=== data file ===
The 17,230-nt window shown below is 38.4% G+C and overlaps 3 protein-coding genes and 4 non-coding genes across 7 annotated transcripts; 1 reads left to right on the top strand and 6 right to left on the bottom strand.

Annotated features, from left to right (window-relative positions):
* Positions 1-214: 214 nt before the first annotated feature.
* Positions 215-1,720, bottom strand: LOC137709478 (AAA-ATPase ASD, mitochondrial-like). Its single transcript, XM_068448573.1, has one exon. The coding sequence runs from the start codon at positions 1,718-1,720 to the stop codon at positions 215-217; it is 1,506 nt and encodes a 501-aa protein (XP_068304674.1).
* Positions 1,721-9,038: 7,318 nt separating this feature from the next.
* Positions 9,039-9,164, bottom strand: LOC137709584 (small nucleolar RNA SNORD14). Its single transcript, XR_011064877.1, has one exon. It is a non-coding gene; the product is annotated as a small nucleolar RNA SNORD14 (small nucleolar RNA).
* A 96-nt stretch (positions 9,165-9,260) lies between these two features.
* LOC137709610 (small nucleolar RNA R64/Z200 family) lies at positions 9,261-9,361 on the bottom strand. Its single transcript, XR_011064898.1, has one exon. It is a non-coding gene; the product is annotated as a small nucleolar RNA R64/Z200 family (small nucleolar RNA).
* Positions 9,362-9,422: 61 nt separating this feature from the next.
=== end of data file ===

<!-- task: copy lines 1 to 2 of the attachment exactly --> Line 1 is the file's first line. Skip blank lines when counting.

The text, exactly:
The 17,230-nt window shown below is 38.4% G+C and overlaps 3 protein-coding genes and 4 non-coding genes across 7 annotated transcripts; 1 reads left to right on the top strand and 6 right to left on the bottom strand.

Annotated features, from left to right (window-relative positions):